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prō-volvo , volvi, vŏlūtum, 3, v. a.
I. Lit.
A. In gen., to roll or tumble forwards, to roll along, roll over and over, roll away (class., but not in Cic.): “aliquem in viam mediam,Ter. And. 4, 4, 37: “corpora,Lucr. 6, 1264: “ubi glaeba e terrā provolvitur ingens,id. 6, 553: “cupas ardentes in opera,Hirt. B. G. 8, 42: “congestas lapidum moles,Tac. A. 4, 51: “Galba projectus e sellā ac provolutus est,id. H. 1, 41; Verg. A. 12, 533; 10, 556.—
B. In partic., with se or mid., to cast one's self down, fall down, prostrate one's self at another's feet (syn. prosterno): “se alicui ad pedes,Liv. 6, 3: “flentes ad genua consulis provolvuntur,id. 34, 11: “provolutae ad pedes,Curt. 3, 12, 11: “genibus ejus provolutus,Tac. A. 12, 18; 11, 30; Just. 11, 9, 14.—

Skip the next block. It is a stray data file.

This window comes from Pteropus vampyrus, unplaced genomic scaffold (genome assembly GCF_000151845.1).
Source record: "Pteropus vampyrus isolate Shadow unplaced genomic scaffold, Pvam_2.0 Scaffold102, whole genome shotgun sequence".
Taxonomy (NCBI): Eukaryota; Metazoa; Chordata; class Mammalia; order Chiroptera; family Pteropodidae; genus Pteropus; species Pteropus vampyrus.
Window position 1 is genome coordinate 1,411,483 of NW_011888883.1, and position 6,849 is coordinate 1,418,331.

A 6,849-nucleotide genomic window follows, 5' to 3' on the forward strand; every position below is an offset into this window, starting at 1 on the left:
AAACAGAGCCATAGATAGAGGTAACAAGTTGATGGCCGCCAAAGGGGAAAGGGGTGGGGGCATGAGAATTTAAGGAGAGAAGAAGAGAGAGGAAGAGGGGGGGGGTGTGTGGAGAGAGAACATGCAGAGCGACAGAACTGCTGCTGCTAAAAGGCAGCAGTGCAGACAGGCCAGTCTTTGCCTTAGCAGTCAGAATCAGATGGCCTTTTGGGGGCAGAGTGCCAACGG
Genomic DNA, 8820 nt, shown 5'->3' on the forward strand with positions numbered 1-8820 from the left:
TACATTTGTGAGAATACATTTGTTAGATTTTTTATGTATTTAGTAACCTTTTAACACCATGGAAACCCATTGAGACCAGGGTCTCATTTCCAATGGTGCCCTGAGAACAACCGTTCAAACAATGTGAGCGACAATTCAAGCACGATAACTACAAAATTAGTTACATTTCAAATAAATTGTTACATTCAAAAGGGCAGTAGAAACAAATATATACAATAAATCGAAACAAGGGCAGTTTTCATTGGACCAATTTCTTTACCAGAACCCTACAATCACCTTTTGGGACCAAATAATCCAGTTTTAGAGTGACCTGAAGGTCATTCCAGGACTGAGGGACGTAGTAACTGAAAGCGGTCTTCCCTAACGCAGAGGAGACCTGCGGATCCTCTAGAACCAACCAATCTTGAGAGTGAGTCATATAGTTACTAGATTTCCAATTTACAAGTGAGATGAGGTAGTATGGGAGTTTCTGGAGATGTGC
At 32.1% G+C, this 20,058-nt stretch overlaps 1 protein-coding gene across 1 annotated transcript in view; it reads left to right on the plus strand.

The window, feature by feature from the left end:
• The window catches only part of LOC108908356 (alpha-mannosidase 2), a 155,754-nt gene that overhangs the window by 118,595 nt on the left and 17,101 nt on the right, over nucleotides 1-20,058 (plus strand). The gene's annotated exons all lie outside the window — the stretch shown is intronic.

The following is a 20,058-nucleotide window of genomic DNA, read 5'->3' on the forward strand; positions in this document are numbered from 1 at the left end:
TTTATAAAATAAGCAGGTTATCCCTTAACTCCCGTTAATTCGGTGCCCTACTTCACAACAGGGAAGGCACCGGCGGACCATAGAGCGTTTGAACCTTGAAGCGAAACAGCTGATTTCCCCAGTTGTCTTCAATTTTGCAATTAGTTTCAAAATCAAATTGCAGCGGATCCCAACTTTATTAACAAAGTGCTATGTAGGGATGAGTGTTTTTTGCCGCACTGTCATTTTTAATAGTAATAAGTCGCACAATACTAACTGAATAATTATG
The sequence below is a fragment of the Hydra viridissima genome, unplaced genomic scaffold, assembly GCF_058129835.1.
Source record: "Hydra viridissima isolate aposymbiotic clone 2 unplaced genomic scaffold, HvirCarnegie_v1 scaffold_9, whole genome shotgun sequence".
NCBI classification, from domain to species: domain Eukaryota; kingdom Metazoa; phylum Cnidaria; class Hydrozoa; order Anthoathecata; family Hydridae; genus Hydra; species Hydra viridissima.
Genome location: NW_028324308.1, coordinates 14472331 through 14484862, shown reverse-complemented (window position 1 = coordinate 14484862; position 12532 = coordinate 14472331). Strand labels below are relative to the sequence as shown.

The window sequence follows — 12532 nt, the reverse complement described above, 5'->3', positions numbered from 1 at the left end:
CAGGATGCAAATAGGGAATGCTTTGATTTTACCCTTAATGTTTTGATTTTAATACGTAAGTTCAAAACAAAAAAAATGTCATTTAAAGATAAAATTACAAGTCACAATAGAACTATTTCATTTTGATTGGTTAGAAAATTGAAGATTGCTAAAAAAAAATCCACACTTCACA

II. Trop., to snatch away, carry away, hurry on (post-Aug.): “multi fortunis provolvebantur,” i. e. are ruined, Tac. A. 6, 17.—
B. Mid., to humble one's self: “usque ad libita Pallantis provoluta,submitting to the desires of, Tac. A. 14, 2: “provolutus effususque in iram,Gell. 1, 26, 7.
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